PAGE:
Anyway, I went with my original plan of tasting this yeast by showcasing it.  Used an all dry Hefeweizen kit from Morebeer.com, basically 3 gallons of spring water, 6 pounds of DME, no grains, added 14 oz. sugar blend to boost the booze, started the 60 minute boil with .5 oz Northern Brewer hops for bittering.  Cooled down to 68-69F in about 15 minutes using 2 gallons of freezer water that was at 34F.   Pitched two packs, sealed it and went to bed. 

Hello to my second blowoff ever (it was my 8th brew).   It blew the lid off the bucket and when I resealed it it instantly blew the airlock into the ceiling fan.   Wife was not impressed.   We've all been there right?   

Cleaned up the mess (only lost a small amount), installed a blow off hose into an empty spring water bottle, it chugged hard for about 6 hours and now I have it under control with an airlock back in place. 

So, I would say that a single package of the M20 Wheat is enough for a 6 gallon Hefeweizen.   

Will report back on the taste in about a month. 

Greg D
College Station, Texas

Yes, this is indeed  my 1st post here.  Have been using home brew forums for about 10 years and am looking for a new forum to call home.   Thank you to the admin for the access and looking forward to down to earth interaction on this forum, suggested to me by Chris at Austin Home Brew.   Cheers.

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Howdy, Greg.

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« Last Edit: April 27, 2014, 07:40:47 PM by alestateyall »

Offline Greg D

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Re: Mangrove Jack's Dry Yeast
« Reply #52 on: April 27, 2014, 09:50:36 PM »
Howdy Tommy!   Forgot to mention that I also used an AHS Yeast Fuel.   Was not needed with a double pitch, unless you want a blowout.   

Very powerful yeast.

Greg


Offline beersk

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Re: Mangrove Jack's Dry Yeast
« Reply #53 on: April 28, 2014, 01:40:00 PM »
I don't know what I'm doing wrong, but I've never had a good fermentation with Mangrove Jack's yeast of any kind. Water chemistry, pure o2, rehydration of the yeast, mash low...none of it worked for me. I attributed my issues to their sh!tty yeast.

I have some left unfortunately because I was on a dry yeast kick for a while. I recently did an open fermented hefe, 1.5 gallons, 1 packet of the hefe yeast. Roused it every day, mashed low, used phosphoric to adjust water pH, gave it pure o2... Damn thing finished at 1.018. I've had plenty other beers not finish below 1.016, most stopping around 1.019-1.020.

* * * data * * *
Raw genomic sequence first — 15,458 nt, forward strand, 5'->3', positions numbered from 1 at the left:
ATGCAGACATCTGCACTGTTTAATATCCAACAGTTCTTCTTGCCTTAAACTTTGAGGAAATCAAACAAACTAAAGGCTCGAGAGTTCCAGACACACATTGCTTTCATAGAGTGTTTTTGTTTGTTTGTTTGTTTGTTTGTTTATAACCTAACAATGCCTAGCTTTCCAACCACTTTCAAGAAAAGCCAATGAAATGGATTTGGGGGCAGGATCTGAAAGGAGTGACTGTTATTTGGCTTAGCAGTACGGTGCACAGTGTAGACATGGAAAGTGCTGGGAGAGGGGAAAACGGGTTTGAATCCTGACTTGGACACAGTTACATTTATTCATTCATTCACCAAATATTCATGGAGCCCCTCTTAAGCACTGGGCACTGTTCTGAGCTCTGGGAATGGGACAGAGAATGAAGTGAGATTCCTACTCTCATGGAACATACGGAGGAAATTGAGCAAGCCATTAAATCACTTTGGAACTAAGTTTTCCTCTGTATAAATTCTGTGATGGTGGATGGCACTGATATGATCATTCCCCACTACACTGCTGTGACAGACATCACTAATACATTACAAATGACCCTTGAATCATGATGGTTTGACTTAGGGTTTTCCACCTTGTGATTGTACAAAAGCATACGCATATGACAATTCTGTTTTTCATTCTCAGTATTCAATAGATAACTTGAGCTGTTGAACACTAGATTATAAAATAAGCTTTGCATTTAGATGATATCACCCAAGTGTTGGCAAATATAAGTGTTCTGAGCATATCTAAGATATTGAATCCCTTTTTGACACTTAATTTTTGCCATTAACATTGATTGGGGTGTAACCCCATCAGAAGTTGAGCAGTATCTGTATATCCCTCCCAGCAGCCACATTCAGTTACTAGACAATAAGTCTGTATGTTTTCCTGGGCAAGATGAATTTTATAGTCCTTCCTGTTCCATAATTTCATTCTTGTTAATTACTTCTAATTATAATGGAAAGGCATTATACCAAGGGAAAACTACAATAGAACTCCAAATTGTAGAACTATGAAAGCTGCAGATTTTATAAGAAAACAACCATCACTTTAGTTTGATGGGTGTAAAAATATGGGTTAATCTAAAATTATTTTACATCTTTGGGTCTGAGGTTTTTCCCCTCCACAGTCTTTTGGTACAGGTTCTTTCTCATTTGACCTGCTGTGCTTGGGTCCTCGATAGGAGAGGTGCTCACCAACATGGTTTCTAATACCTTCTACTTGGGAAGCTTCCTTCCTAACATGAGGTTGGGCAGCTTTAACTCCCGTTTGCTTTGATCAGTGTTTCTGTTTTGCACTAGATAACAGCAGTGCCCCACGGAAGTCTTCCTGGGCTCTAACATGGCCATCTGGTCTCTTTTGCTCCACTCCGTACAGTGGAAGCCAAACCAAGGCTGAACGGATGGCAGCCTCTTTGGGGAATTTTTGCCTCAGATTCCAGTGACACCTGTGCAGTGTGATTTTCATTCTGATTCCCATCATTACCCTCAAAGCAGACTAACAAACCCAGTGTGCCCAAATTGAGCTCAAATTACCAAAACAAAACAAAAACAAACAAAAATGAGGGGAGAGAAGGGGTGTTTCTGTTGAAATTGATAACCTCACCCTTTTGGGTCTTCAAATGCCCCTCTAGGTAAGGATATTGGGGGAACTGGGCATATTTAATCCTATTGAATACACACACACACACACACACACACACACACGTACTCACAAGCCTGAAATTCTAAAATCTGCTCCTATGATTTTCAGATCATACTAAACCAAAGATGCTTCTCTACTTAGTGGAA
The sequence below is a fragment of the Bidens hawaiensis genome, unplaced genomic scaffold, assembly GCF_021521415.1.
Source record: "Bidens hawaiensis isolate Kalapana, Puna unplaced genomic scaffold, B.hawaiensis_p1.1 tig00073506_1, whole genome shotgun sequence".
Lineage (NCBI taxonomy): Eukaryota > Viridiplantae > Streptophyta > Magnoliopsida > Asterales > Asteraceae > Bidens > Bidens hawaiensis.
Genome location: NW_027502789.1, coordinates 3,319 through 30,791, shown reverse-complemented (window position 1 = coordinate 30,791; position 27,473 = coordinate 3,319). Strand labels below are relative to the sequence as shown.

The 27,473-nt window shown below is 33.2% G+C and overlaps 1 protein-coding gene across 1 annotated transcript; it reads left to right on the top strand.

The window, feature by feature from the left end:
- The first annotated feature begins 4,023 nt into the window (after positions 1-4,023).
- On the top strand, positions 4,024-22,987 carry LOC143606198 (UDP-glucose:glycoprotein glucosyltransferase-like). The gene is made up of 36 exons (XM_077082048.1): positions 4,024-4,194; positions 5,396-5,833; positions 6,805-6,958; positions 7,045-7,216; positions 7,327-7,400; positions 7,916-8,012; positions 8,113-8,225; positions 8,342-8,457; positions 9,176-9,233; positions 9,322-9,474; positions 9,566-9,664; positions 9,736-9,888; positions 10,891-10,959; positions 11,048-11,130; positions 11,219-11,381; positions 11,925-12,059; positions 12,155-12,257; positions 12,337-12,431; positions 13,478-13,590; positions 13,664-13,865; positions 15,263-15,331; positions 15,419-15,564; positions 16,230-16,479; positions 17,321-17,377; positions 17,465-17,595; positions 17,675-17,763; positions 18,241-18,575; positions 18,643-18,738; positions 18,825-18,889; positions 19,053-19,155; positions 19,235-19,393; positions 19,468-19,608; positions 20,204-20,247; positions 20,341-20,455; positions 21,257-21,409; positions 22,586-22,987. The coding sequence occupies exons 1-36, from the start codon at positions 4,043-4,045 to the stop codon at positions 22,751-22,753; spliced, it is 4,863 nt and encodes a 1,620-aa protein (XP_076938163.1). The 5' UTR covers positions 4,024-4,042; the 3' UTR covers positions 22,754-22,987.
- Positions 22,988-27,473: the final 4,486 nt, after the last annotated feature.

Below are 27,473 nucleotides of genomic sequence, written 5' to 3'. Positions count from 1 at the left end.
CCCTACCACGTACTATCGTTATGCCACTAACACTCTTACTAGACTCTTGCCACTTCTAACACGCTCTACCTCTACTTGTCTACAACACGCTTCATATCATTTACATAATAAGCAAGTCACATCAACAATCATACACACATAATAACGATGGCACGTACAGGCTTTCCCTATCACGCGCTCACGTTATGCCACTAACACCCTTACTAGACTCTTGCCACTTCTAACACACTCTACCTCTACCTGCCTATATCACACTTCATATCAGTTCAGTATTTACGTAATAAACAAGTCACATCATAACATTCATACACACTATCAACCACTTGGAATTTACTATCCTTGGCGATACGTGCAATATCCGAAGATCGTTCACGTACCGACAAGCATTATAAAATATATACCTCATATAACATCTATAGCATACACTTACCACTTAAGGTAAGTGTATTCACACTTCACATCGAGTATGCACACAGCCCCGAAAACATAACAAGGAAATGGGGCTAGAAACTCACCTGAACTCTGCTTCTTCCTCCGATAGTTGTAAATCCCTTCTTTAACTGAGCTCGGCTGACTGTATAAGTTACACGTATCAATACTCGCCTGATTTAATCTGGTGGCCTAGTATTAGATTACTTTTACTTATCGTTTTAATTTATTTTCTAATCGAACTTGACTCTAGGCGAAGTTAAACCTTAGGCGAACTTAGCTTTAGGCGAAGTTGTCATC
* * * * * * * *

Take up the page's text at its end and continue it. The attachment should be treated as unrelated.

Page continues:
The hefe was really good, however...for whatever that's worth.
« Last Edit: April 28, 2014, 01:43:16 PM by beersk »
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Offline Greg D

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Re: Mangrove Jack's Dry Yeast
« Reply #54 on: April 28, 2014, 08:12:41 PM »
beersk - That seems odd to me.  Maybe it's a freshness issue?  I used Crystal Geyser spring water like I always do, which in Texas ranges from being sourced from Arkansas to Texas.  Latest shipments to local grocers are from NE Texas.   And I didn't rehydrate it.  Just pitched the two packs on top of the wort before putting the lid on.   With liquid yeast I normally pitch it first then dump the wort on it but since Mangrove Jack's is top fermenting I just tossed it on the top.  It actually started producing krausen like instantly before I put the lid on the bucket. 

Told my wife I was concerned about a blow out.  Sure enough. 

Of the (5) packs I ordered I have one left with an expiration date of 12/14/14.  You're welcome to have it if you want, just drop me an address in private and I'll drop it in the mail.  Free of course. 

After the success of M20 Bavarian, I would most certainly try their other strains.   Can't wait to taste it.  3 days later the fermentation has slowed considerably.   Will probably steal a sample this weekend, test the ABV and probably bottle it.

Greg
« Last Edit: April 28, 2014, 08:18:49 PM by Greg D »